|Volunteers help make clay water filters to help needy families in the Dominican Republic who don't have clean drinking water. // Photo courtesy of fathom|
Last week, Carnival Corporation, the world's largest cruise company, introduced “fathom,” a new social interaction and voluntourism brand. Initial seven-night cruises will begin in April 2016 from PortMiami – sailing roundtrip from South Florida to the Dominican Republic for land-based charitable and social interaction.
Carnival cited that country's spectacular beauty and great needs, noting that the average household income is approximately $6,000 per year and that more than two million Dominicans do not have access to piped water.
Definitely, fathom isn't your typical cruise product. Clients won't find a casino, Broadway production shows or all the bells and whistles of the latest mega-ships. The brand will use P&O's Adonia, a former R class ship for the now defunct Renaissance Cruises. This older, 730-passenger ship also previously sailed as Royal Princess in past service for Princess Cruises (before the line had a new ship of that same name).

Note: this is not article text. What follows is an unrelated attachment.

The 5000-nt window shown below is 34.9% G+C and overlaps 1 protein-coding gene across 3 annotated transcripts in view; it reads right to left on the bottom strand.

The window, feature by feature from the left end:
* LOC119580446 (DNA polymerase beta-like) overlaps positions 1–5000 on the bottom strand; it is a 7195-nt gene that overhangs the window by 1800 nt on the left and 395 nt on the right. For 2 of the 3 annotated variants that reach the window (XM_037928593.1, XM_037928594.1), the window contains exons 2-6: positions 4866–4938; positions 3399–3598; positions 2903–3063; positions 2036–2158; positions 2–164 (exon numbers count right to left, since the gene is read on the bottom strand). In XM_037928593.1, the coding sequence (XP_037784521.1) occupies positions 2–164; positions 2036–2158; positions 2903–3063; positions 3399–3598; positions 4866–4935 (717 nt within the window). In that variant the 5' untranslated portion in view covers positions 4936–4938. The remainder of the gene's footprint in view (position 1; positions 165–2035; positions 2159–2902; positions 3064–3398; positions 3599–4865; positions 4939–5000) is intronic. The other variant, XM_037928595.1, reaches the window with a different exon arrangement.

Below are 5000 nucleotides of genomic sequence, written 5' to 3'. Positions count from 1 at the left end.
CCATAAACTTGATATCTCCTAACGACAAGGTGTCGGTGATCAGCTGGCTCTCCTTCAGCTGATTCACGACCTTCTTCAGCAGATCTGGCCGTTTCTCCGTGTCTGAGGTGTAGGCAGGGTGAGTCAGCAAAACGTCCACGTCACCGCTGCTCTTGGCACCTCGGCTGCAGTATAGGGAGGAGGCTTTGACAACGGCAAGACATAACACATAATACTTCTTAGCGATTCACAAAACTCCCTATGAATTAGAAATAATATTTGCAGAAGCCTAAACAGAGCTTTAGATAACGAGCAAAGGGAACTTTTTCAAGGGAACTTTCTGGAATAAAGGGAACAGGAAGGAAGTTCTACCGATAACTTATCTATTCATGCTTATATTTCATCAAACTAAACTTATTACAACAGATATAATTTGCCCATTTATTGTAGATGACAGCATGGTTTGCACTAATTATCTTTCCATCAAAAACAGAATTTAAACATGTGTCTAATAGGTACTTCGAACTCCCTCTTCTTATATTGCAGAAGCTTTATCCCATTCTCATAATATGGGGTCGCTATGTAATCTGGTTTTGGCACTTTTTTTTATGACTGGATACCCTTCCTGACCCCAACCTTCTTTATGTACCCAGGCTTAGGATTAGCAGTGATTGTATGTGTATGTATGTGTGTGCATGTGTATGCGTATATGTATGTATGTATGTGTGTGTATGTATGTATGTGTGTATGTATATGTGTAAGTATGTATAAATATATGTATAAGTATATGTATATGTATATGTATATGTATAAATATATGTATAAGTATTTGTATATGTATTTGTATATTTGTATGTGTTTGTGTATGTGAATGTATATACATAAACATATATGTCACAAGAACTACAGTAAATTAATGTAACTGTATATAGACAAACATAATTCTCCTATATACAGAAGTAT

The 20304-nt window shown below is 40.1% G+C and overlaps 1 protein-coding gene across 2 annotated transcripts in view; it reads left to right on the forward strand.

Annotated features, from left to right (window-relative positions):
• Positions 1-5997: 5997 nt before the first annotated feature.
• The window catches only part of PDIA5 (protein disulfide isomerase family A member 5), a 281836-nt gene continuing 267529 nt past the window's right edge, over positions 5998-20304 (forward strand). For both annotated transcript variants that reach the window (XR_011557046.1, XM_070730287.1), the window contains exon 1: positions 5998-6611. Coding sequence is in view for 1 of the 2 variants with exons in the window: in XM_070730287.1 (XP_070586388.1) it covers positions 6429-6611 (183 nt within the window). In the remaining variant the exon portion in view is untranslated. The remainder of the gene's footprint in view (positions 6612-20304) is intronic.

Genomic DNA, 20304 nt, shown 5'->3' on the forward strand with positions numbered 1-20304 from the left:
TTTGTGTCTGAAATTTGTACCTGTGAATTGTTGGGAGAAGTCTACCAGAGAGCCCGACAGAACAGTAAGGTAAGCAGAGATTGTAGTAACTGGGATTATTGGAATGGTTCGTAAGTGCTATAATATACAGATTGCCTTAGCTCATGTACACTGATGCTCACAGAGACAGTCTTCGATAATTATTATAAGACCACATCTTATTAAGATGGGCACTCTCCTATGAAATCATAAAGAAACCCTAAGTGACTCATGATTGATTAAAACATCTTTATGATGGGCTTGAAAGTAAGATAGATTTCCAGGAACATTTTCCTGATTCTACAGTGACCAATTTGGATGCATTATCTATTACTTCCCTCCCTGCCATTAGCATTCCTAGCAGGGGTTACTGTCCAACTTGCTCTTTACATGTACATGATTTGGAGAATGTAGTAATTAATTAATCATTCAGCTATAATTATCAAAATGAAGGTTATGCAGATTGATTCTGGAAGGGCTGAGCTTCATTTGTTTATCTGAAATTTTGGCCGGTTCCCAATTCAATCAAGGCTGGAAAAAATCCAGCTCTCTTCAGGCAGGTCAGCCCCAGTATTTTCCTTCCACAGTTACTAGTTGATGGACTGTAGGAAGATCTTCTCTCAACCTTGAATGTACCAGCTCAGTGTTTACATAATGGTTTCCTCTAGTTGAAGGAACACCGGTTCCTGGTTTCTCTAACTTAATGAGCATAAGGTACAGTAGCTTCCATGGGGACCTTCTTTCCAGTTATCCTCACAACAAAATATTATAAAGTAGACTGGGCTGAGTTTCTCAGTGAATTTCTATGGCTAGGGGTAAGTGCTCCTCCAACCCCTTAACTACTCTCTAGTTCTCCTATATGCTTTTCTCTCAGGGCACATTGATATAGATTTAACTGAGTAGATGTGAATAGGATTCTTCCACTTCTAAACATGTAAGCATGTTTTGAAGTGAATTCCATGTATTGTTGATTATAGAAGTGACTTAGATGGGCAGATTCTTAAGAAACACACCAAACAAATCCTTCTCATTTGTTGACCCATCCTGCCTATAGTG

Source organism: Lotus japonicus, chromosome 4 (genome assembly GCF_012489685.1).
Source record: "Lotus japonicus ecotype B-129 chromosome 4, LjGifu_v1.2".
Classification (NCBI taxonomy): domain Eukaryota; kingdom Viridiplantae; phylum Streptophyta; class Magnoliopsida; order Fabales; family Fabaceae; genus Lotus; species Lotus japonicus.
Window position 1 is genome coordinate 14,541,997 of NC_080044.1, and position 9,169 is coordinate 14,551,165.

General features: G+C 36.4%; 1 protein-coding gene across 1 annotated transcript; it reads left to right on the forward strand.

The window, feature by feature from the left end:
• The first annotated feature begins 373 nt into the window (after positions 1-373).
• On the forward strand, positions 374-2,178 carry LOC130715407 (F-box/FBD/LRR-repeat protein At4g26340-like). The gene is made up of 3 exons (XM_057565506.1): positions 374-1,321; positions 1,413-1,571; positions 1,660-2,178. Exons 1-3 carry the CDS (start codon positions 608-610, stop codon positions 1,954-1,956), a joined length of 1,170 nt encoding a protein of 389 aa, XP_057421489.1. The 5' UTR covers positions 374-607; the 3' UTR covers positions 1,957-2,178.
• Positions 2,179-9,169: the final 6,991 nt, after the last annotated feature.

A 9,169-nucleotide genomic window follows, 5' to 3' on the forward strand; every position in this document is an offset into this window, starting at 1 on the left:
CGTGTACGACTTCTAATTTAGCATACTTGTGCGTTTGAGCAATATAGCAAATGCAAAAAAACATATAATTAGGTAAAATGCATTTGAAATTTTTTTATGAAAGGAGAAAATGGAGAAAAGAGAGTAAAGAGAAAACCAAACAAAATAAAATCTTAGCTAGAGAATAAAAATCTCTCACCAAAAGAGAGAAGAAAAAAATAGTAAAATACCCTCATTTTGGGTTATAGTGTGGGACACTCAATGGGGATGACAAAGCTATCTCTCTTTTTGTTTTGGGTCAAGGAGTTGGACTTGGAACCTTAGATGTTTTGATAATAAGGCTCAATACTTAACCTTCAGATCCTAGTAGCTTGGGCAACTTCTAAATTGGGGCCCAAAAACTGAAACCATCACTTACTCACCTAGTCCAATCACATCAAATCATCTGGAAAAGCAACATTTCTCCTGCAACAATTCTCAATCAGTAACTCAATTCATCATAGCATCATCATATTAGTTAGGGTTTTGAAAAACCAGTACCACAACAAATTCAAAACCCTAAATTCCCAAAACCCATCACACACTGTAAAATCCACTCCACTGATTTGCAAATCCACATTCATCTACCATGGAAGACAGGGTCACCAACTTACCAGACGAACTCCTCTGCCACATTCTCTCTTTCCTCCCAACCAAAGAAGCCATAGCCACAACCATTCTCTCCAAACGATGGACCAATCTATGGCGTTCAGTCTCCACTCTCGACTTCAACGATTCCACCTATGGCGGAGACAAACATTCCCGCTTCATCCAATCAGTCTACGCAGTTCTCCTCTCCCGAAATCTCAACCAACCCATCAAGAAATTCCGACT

Here are some gleanings that have surfaced among the trade over the past few days.
|Drew Daly, CruiseOne and Cruises Inc.|
Nothing Else Out There Like It: Simply put, fathom's goal is for people to enjoy a vacation with the sole purpose of "giving back to the community," helping those in need and learning about other cultures.
Examples of what cruisers will do ashore on a fathom cruise? In the Dominican Republic, they'll possibly help cultivate cacao plants and organic fertilizer at a nursery and assist a local women’s cooperative in producing artisanal chocolates. They'll work side-by-side with Dominican school teachers in classrooms to teach English skills and help boost students’ academic performance.
They'll also participate in adult learning programs to teach small groups of local community members conversational English to help improve their ability to qualify for jobs that provide a higher level of income. And they'll give support to craft and build water filters with clay, and then deliver those to local families.